Last week, FDA announced that it had joined EPA and other federal agencies in Tox21, a program to improve, and greatly accelerate, chemical screening of toxicologically active chemicals. The program had been in place for two years, but FDA’s participation signals a new scope and new possibilities.
Last year, we blogged about reports of unusually high levels of APIs in the water supplies in and around Patancheru, a hotbed of drug manufacturing in India. (Here are several posts, including interviews with The Land Institute’s expert Stan Cox.)
Reading an article online today from the Boston Herald on how AstraZeneca is outfitting its new Waltham, Mass. R&D center with the latest and greatest green bells and whistles . . . it's good to see, but hardly surprising.
More evidence that the drug industry and EPA need to redefine acceptable emissions limits for APIs, collaborate on intelligent and cost effective detection and analytical methods and proactively address a controversial subject that will not go away.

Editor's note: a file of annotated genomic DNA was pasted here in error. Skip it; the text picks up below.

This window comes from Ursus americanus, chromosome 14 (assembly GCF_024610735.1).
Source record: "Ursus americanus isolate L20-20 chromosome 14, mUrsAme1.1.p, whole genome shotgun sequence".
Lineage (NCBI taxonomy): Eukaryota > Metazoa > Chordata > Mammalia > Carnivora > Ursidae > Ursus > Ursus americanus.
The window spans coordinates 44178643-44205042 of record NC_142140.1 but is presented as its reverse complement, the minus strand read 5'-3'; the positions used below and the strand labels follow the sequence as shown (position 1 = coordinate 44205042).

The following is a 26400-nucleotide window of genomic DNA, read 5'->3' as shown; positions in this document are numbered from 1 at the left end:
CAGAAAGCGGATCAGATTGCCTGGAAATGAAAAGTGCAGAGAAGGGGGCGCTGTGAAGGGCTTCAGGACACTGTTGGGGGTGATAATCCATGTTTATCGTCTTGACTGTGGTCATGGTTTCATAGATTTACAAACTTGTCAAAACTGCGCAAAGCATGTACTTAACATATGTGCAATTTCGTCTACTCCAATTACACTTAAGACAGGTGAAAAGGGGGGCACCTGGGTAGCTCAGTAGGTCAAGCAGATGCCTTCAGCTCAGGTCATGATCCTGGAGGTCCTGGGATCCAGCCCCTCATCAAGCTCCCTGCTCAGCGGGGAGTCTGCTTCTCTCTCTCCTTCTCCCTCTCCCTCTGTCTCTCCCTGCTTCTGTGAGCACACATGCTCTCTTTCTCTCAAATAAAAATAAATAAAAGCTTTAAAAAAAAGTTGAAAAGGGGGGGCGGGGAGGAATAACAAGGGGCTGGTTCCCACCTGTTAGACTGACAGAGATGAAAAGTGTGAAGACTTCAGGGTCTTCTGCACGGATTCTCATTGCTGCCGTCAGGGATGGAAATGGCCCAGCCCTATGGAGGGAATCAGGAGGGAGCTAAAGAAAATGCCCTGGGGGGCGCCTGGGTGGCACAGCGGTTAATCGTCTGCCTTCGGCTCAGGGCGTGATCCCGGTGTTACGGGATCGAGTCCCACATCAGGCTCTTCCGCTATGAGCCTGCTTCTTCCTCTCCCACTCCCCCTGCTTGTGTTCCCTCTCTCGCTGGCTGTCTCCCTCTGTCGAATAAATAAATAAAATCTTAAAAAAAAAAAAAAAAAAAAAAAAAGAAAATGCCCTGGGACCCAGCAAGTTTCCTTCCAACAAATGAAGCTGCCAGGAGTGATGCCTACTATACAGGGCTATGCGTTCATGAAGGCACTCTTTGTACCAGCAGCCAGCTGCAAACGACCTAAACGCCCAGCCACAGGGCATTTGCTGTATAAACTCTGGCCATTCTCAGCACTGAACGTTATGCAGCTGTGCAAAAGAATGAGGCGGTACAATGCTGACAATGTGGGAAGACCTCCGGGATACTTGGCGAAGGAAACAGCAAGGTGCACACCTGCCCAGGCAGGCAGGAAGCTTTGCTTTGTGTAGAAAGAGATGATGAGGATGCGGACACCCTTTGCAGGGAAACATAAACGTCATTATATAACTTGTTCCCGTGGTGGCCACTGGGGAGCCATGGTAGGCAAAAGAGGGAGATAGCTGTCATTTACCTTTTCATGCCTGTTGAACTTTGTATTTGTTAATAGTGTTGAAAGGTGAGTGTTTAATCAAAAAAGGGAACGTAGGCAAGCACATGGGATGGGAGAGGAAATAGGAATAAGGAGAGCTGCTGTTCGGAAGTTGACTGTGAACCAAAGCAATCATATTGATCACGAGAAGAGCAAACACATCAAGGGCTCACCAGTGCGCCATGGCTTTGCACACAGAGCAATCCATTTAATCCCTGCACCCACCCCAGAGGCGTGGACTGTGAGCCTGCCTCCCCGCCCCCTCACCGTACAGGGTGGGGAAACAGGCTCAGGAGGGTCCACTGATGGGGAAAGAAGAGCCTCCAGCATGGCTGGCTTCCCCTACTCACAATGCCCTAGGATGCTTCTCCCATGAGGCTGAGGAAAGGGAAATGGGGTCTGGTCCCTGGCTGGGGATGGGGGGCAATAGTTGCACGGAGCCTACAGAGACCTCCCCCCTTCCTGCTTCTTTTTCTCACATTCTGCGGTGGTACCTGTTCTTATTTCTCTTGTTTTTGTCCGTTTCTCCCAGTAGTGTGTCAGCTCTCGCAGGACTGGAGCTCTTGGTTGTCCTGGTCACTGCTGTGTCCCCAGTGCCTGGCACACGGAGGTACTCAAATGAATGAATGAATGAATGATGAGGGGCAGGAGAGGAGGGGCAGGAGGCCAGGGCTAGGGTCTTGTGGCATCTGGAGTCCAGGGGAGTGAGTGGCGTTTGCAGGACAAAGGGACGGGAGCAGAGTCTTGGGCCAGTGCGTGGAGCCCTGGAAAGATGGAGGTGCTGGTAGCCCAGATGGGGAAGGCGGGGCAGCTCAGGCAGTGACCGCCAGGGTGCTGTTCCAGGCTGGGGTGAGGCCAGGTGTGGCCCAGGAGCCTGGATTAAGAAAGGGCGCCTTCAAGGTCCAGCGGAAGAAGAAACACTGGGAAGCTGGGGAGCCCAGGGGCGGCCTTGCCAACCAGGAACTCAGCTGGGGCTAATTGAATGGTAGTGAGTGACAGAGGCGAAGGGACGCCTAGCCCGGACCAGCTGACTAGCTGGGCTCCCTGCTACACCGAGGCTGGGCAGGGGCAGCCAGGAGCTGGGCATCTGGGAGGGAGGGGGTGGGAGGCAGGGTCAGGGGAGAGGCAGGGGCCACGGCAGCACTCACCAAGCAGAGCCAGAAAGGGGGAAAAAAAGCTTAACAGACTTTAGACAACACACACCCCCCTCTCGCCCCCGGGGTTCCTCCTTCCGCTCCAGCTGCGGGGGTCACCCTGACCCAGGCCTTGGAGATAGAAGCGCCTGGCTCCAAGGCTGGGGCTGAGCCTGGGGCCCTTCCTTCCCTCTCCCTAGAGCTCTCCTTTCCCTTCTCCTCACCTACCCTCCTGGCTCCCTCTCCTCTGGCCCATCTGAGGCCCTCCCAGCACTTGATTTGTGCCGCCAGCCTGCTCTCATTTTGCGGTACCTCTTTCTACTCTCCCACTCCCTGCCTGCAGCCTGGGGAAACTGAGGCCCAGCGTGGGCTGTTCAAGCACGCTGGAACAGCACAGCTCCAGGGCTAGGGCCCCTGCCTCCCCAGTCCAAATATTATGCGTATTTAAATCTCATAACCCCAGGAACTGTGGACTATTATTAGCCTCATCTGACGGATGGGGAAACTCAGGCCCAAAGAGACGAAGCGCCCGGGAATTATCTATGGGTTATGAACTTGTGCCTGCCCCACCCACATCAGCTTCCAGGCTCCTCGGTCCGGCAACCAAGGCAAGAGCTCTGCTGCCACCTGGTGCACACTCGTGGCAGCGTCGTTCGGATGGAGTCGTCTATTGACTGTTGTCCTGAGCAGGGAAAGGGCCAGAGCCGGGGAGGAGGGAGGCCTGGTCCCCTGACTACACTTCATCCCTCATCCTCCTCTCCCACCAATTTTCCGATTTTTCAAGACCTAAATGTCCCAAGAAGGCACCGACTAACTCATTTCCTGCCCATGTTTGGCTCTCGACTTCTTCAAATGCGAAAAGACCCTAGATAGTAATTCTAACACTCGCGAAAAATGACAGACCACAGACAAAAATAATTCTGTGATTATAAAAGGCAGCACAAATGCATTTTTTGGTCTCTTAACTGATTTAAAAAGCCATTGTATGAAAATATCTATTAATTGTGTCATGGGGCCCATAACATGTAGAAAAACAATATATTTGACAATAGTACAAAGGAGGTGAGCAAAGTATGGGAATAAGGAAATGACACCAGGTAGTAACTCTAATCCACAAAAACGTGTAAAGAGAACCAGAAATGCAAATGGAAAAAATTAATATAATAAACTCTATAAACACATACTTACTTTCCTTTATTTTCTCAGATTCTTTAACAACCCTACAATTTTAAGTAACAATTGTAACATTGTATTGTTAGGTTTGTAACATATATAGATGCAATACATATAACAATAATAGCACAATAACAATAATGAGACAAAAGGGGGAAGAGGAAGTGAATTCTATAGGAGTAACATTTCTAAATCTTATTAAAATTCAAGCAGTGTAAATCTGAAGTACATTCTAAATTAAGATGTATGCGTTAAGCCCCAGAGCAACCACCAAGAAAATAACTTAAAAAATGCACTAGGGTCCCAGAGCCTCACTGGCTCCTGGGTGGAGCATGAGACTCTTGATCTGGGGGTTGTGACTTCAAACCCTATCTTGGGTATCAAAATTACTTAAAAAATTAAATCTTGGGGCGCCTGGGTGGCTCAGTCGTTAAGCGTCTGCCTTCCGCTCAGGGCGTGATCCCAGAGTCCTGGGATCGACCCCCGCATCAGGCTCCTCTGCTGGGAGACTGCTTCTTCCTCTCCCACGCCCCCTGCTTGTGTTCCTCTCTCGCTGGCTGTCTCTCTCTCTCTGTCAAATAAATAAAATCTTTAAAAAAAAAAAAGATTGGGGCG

Today, the terrifying image of Chernobyl was invoked to describe what could happen if the pharma industry fails to deal with the problem of active ingredients within the water supply (as seen and documented in Patancheru, India.)
Since (as I mentioned) the "cure" for drugs in groundwater is not going to happen quickly, there is something we can do right now. There are, approximately, 20 million people without healthcare in the US of A at the moment.
There have been reports lately about prescription drugs being found in our drinking water. The levels are relatively low, so no flares were sent up by the EPA. It is somewhat like the lead in toys from China: probably been there for some time, just not looked for until now.